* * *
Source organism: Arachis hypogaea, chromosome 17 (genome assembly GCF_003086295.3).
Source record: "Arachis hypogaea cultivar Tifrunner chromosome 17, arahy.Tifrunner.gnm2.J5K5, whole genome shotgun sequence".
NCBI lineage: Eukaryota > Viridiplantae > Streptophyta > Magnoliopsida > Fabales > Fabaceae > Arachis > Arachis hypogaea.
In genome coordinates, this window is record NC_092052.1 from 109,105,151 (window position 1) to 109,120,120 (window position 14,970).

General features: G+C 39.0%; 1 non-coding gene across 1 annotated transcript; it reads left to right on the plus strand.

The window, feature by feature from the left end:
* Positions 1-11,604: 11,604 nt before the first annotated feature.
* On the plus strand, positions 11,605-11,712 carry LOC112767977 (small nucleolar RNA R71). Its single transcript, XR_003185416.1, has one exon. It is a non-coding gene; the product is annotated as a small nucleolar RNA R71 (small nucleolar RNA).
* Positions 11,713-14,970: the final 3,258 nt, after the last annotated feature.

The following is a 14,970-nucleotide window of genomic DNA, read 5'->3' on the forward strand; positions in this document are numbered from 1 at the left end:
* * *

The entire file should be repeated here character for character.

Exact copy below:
Source organism: Arachis hypogaea, chromosome 17 (genome assembly GCF_003086295.3).
Source record: "Arachis hypogaea cultivar Tifrunner chromosome 17, arahy.Tifrunner.gnm2.J5K5, whole genome shotgun sequence".
NCBI lineage: Eukaryota > Viridiplantae > Streptophyta > Magnoliopsida > Fabales > Fabaceae > Arachis > Arachis hypogaea.
In genome coordinates, this window is record NC_092052.1 from 109,105,151 (window position 1) to 109,120,120 (window position 14,970).

General features: G+C 39.0%; 1 non-coding gene across 1 annotated transcript; it reads left to right on the plus strand.

The window, feature by feature from the left end:
* Positions 1-11,604: 11,604 nt before the first annotated feature.
* On the plus strand, positions 11,605-11,712 carry LOC112767977 (small nucleolar RNA R71). Its single transcript, XR_003185416.1, has one exon. It is a non-coding gene; the product is annotated as a small nucleolar RNA R71 (small nucleolar RNA).
* Positions 11,713-14,970: the final 3,258 nt, after the last annotated feature.

The following is a 14,970-nucleotide window of genomic DNA, read 5'->3' on the forward strand; positions in this document are numbered from 1 at the left end: